Scores | Action in images | Farewell, Sachin | God at Eden
It was the sort of baton-passing moment you see only in films. The old veteran walked out of the park with the disappointment of a failure. In walked the young upstart with dreams in his eyes and the hope of making this occasion at the Eden Gardens one to remember. And what a fine job he did of it.
Rohit Sharma repaid the faith posed in him over the years with a delightful hundred on Test debut. It was an innings that had the steel of Dravid, the fire of Tendulkar and the silk of Laxman, all pointing to one thing only: it’s time for India to move on. Giving Rohit rock-steady company is Ravichandran Ashwin, in sight of his second Test hundred against the West Indies.
India were 83-5 early in the day, most of that damage inflicted by Shane Shillingford, the off-spinner that Sunil Gavaskar had written off as “Not Graeme Swann.” The lanky bowler with the somewhat jerky action belied all expectations to decimate the Indian top-order with his accurate off-spin. There was turn, dip and bounce, all of which India would be wary of if and when they bat again.
For now, India can bask in a fight-back led by two fine players who’ve pumped the lead up to 120 runs with a 198-run stand for the seventh wicket. Not bad for a slow, uneven wicket.
The off-spinner began his day dismissing Shikhar Dhawan. The ball didn’t come on, stayed low and the left-hander played it on. Murali Vijay was done in by a beautiful doosra. Vijay had stepped out to defend it, but Shillingford saw him coming. The ball dipped on Vijay, bounced over his prod and Denesh Ramdin did the rest.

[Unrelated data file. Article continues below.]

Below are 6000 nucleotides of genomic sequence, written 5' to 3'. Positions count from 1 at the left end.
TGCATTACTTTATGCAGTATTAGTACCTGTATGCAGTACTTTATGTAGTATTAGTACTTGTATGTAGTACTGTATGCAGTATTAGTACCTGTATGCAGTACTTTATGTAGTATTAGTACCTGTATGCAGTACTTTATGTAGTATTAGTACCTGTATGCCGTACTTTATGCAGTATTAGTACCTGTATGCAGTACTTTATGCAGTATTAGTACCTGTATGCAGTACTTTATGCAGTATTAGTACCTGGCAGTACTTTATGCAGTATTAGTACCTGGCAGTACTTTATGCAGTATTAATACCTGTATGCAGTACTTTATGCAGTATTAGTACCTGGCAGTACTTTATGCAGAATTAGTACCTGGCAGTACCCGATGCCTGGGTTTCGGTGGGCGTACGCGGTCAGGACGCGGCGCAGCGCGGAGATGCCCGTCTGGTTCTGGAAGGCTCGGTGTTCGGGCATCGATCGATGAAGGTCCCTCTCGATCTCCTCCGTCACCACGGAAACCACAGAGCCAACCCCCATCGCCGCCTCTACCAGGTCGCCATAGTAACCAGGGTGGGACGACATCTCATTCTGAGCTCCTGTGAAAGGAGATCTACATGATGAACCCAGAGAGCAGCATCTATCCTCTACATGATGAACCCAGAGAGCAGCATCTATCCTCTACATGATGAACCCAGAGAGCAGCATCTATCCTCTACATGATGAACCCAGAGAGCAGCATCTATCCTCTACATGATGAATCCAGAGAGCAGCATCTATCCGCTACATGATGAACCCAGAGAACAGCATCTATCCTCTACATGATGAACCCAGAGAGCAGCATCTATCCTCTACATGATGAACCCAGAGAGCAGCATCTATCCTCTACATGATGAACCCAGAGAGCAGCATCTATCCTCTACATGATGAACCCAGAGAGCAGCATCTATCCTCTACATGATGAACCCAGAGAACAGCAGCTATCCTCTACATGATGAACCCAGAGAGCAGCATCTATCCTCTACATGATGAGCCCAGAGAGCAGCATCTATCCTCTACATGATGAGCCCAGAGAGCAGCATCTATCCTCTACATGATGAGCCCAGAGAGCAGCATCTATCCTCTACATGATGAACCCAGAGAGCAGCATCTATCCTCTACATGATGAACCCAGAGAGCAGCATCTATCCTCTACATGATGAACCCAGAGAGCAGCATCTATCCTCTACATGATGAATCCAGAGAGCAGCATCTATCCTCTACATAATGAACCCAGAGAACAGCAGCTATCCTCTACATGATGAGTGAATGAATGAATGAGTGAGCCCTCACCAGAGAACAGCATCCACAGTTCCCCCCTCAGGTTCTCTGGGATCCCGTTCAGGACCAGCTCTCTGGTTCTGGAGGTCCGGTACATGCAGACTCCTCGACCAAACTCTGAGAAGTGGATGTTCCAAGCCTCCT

Then, the moment Eden Gardens had been waiting for. Tendulkar took his time to leave his seat in the dressing room. He arrived to the crease with thunderous applauses. Then, he had a long chat with Cheteshwar Pujara. The chat ended with a fist bump. Tendulkar was in no hurry. He was trying to build himself up for the moment. He then marked his guard, tapped his gear into place and finally faced up to Shillingford.
He began assuredly. Two firm, confident defences—one off the front foot, the other off the back—bookended two easy fours he whipped off Shillingford. Then, the fatal mistake. He played back to a slightly short ball. It was a doosra that hit him on the thigh. Umpire Nigel Llong decided it was good enough for the LBW. The Englishman copped abuses for it all day on Twitter.
Virat Kohli was caught at bat-pad, Pujara caught-behind trying to upper-cut a well-directed bouncer from debutant Sheldon Cotterrell. Was the impetuousness of one-day cricket the cause of their downfall?
Skipper MS Dhoni began the repairs with Rohit. But before their partnership acquired a menacing size, Dhoni was caught behind poking at a ball far outside his line of sight.
ROHIT, ASHWIN FIGHT ON
It was to Shillingford’s disadvantage that he had little support from the other end. Veerasammy Permaul had no effect with his left-arm spinners while Tino Best and Cotterrell could not build any kind of pressure on Rohit, Dhoni and Ashwin.
By the evening session, Darren Sammy’s attack had been deflated. In the twilight, Rohit brought up his hundred with a streak wide of the slips. Tomorrow, Ashwin will eye his hundred. And when he does, it would be a fitting moment to say goodbye to the old guard and welcome this new one. They've earned it.